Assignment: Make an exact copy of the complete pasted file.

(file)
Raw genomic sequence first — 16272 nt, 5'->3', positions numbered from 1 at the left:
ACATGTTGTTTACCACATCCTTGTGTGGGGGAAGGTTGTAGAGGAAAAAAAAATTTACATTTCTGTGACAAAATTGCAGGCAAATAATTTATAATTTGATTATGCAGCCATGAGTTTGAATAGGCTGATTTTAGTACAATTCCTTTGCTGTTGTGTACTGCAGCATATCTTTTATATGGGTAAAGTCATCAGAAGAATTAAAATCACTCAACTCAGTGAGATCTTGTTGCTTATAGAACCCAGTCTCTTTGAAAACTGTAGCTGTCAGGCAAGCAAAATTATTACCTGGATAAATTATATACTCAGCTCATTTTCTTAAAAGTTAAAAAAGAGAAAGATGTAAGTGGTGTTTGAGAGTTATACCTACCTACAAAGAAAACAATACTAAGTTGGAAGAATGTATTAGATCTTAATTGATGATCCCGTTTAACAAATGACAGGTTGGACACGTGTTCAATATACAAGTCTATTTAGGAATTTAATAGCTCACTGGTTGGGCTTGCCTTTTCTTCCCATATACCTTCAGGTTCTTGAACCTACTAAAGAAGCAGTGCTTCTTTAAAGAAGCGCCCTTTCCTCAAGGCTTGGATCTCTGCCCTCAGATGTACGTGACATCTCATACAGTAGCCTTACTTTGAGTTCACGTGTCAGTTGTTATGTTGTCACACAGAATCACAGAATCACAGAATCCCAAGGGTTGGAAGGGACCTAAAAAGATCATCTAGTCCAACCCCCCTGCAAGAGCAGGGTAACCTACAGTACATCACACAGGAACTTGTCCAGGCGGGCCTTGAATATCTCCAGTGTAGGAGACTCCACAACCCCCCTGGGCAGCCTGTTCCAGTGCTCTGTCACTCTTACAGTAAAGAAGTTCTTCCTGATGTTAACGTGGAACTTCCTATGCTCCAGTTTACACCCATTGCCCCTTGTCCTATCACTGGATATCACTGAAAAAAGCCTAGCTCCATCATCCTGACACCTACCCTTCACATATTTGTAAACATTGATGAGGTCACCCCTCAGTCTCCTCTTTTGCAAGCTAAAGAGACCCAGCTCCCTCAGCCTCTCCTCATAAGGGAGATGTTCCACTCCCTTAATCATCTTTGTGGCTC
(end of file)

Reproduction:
Raw genomic sequence first — 16272 nt, 5'->3', positions numbered from 1 at the left:
ACATGTTGTTTACCACATCCTTGTGTGGGGGAAGGTTGTAGAGGAAAAAAAAATTTACATTTCTGTGACAAAATTGCAGGCAAATAATTTATAATTTGATTATGCAGCCATGAGTTTGAATAGGCTGATTTTAGTACAATTCCTTTGCTGTTGTGTACTGCAGCATATCTTTTATATGGGTAAAGTCATCAGAAGAATTAAAATCACTCAACTCAGTGAGATCTTGTTGCTTATAGAACCCAGTCTCTTTGAAAACTGTAGCTGTCAGGCAAGCAAAATTATTACCTGGATAAATTATATACTCAGCTCATTTTCTTAAAAGTTAAAAAAGAGAAAGATGTAAGTGGTGTTTGAGAGTTATACCTACCTACAAAGAAAACAATACTAAGTTGGAAGAATGTATTAGATCTTAATTGATGATCCCGTTTAACAAATGACAGGTTGGACACGTGTTCAATATACAAGTCTATTTAGGAATTTAATAGCTCACTGGTTGGGCTTGCCTTTTCTTCCCATATACCTTCAGGTTCTTGAACCTACTAAAGAAGCAGTGCTTCTTTAAAGAAGCGCCCTTTCCTCAAGGCTTGGATCTCTGCCCTCAGATGTACGTGACATCTCATACAGTAGCCTTACTTTGAGTTCACGTGTCAGTTGTTATGTTGTCACACAGAATCACAGAATCACAGAATCCCAAGGGTTGGAAGGGACCTAAAAAGATCATCTAGTCCAACCCCCCTGCAAGAGCAGGGTAACCTACAGTACATCACACAGGAACTTGTCCAGGCGGGCCTTGAATATCTCCAGTGTAGGAGACTCCACAACCCCCCTGGGCAGCCTGTTCCAGTGCTCTGTCACTCTTACAGTAAAGAAGTTCTTCCTGATGTTAACGTGGAACTTCCTATGCTCCAGTTTACACCCATTGCCCCTTGTCCTATCACTGGATATCACTGAAAAAAGCCTAGCTCCATCATCCTGACACCTACCCTTCACATATTTGTAAACATTGATGAGGTCACCCCTCAGTCTCCTCTTTTGCAAGCTAAAGAGACCCAGCTCCCTCAGCCTCTCCTCATAAGGGAGATGTTCCACTCCCTTAATCATCTTTGTGGCTC